An old British married couple travels to Paris in an attempt to keep the spark in their relationship. She bitches and moans about every little detail from the hotel room to which restaurant to eat at. He’s left blue balled every night after begging for sex and getting rejected at each feeble advance. Tell me again why I should be watching this?
“Le Week-End” is about an older couple struggling to save their marriage, but in order for that to be compelling, we have to have at least some rooting interest in the characters. Instead, I was left wondering what they were doing together in the first place. Meg (Lindsay Duncan) is cold and regretful of her life, wasted by marriage. Her husband, Nick (Jim Broadbent), is so hungry for just one night of passion that he takes Meg all the way to Paris, desperately hoping that the City of Light will melt away just a sliver of her icy demeanor. He too has not fulfilled his life’s potential, and this is made clear to him when in Paris, he randomly encounters his college friend, Morgan (Jeff Goldblum), who has become a successful author.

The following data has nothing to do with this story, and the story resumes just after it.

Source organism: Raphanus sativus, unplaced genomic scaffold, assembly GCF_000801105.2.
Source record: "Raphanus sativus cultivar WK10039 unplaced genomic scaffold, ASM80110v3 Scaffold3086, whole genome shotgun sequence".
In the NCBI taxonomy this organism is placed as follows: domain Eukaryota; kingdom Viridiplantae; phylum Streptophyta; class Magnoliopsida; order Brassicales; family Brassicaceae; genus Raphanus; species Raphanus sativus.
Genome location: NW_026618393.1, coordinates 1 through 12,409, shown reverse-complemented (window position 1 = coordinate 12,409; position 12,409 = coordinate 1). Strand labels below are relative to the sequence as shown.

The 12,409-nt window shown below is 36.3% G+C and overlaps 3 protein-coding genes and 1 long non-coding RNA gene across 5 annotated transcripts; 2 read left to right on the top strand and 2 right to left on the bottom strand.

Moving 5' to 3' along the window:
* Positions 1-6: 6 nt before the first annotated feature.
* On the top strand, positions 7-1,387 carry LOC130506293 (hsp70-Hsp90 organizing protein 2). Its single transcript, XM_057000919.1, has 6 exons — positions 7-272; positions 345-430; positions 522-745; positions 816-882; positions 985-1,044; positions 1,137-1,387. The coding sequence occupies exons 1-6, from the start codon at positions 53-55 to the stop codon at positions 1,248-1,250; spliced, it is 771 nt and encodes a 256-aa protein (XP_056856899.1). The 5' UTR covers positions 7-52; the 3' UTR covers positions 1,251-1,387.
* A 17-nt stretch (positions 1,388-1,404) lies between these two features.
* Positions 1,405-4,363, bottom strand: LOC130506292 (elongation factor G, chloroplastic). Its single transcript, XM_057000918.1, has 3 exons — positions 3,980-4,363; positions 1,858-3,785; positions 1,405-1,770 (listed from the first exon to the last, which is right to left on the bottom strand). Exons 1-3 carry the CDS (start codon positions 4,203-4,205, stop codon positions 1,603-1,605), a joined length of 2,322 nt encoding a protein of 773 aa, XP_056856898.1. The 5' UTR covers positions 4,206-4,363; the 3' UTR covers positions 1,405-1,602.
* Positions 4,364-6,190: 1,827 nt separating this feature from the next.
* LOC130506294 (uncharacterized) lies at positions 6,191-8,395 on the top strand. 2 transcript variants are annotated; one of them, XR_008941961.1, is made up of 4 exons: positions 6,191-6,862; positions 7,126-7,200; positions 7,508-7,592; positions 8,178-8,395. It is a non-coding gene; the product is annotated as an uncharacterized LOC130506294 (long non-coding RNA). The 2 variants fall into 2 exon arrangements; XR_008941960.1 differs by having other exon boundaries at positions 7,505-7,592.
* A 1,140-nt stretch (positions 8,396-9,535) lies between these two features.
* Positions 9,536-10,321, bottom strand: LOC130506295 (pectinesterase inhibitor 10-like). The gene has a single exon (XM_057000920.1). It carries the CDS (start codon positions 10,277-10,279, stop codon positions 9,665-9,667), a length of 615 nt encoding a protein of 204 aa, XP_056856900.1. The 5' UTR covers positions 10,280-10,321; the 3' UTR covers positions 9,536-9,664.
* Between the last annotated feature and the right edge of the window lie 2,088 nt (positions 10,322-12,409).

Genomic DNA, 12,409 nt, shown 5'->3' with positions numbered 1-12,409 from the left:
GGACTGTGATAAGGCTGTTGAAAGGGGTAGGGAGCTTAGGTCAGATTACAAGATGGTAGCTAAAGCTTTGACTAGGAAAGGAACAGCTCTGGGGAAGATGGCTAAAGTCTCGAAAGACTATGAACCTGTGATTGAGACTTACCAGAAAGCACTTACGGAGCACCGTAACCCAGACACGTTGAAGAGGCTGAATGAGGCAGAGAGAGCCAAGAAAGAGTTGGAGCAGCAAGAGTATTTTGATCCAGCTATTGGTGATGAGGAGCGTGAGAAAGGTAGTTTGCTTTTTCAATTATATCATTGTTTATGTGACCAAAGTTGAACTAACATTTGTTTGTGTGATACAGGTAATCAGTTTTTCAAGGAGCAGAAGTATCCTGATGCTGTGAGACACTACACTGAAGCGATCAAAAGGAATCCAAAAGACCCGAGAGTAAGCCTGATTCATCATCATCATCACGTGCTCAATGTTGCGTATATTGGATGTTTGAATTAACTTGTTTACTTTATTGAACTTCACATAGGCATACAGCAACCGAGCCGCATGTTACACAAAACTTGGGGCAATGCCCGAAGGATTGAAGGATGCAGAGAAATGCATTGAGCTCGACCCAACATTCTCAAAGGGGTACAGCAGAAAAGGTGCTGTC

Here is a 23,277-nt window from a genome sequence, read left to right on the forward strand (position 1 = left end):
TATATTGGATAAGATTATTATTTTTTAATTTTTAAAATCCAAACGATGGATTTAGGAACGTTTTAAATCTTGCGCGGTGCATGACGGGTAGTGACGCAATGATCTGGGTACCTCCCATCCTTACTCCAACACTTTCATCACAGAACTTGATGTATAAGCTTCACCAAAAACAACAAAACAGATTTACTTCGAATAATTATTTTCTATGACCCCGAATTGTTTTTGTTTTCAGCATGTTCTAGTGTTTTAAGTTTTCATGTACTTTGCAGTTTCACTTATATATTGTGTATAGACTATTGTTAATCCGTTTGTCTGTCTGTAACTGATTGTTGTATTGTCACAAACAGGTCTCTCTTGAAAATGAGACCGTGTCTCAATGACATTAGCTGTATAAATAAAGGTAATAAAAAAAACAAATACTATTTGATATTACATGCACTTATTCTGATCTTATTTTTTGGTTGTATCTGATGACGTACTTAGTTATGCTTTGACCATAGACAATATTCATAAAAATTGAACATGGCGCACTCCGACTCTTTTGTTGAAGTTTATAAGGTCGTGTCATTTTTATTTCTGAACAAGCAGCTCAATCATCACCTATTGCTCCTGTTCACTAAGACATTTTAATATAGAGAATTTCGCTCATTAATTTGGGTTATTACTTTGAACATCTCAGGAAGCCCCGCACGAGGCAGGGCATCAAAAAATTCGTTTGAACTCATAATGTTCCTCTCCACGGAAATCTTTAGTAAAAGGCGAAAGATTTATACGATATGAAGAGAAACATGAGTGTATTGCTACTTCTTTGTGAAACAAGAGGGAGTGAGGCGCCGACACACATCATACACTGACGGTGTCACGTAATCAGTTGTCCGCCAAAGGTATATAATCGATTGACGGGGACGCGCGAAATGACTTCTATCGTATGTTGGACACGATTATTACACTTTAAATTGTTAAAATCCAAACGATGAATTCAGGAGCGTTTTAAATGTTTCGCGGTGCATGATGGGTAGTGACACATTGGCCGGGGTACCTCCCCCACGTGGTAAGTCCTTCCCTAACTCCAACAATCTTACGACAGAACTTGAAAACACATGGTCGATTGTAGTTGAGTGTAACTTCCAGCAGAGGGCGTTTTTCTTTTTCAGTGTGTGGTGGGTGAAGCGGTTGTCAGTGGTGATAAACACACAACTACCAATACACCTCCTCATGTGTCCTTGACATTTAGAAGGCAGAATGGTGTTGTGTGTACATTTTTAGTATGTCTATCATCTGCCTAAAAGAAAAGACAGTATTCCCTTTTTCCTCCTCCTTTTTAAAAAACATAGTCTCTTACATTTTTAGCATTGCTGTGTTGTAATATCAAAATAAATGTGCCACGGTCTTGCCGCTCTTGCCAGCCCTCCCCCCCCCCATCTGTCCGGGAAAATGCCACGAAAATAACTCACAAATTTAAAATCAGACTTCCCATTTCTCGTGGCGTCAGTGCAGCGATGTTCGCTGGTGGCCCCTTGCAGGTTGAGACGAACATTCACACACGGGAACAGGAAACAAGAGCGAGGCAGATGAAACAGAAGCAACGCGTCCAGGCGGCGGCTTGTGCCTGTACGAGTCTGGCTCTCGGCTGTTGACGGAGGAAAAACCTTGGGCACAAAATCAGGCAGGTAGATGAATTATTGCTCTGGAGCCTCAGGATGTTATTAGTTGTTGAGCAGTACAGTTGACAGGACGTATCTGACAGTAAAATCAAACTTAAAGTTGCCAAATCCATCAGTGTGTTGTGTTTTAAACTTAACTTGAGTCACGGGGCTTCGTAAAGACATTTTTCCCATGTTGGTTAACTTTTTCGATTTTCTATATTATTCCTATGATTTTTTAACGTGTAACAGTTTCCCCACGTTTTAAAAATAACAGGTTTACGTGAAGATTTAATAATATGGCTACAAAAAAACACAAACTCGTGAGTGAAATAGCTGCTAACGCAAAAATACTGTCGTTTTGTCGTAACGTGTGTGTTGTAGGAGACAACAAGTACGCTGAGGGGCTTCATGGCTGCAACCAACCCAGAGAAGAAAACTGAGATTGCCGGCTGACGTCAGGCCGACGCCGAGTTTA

The film adequately utilizes its Paris backdrop as Nick and Meg take in the sights of the romantic city, but that’s about as interesting as it gets. They fight. They kiss. They laugh. They cry. All the while, I didn’t care. It’s like watching someone’s travel diary video, and no one is ever interested in watching those unless you’re in it. Perhaps this film’s target audience is the older generation who could possibly relate to this depressing couple. Even if so, I couldn’t imagine why such an audience would want to pay to watch this couple on screen. If I was in a loving marriage, I wouldn’t want to watch a movie about how my marriage could turn sour. If I was in a loveless marriage, I wouldn’t want to see another sad couple’s sad tale, as it would probably remind me of my own. Who is this movie made for?
The flawed concept could possibly have been saved by a sharp screenplay, but the writing cannot save the film as it goes absolutely nowhere. There’s no buildup to any sort of climax, and the only sign of life is Goldblum’s performance as the successful American author. Even the conclusion leaves you wondering “and so what?”
Don’t let the cheery trailer fool you. Its happy-go-lucky tone is non-existent in the actual film and is just a means to get butts in the seats. “Le Week-End” is one of the most pointless and frustrating movies I’ve seen in a long time.
“Le Week-End” is Rated R and opens at the Consolidated Theatres Kahala 8 this Friday.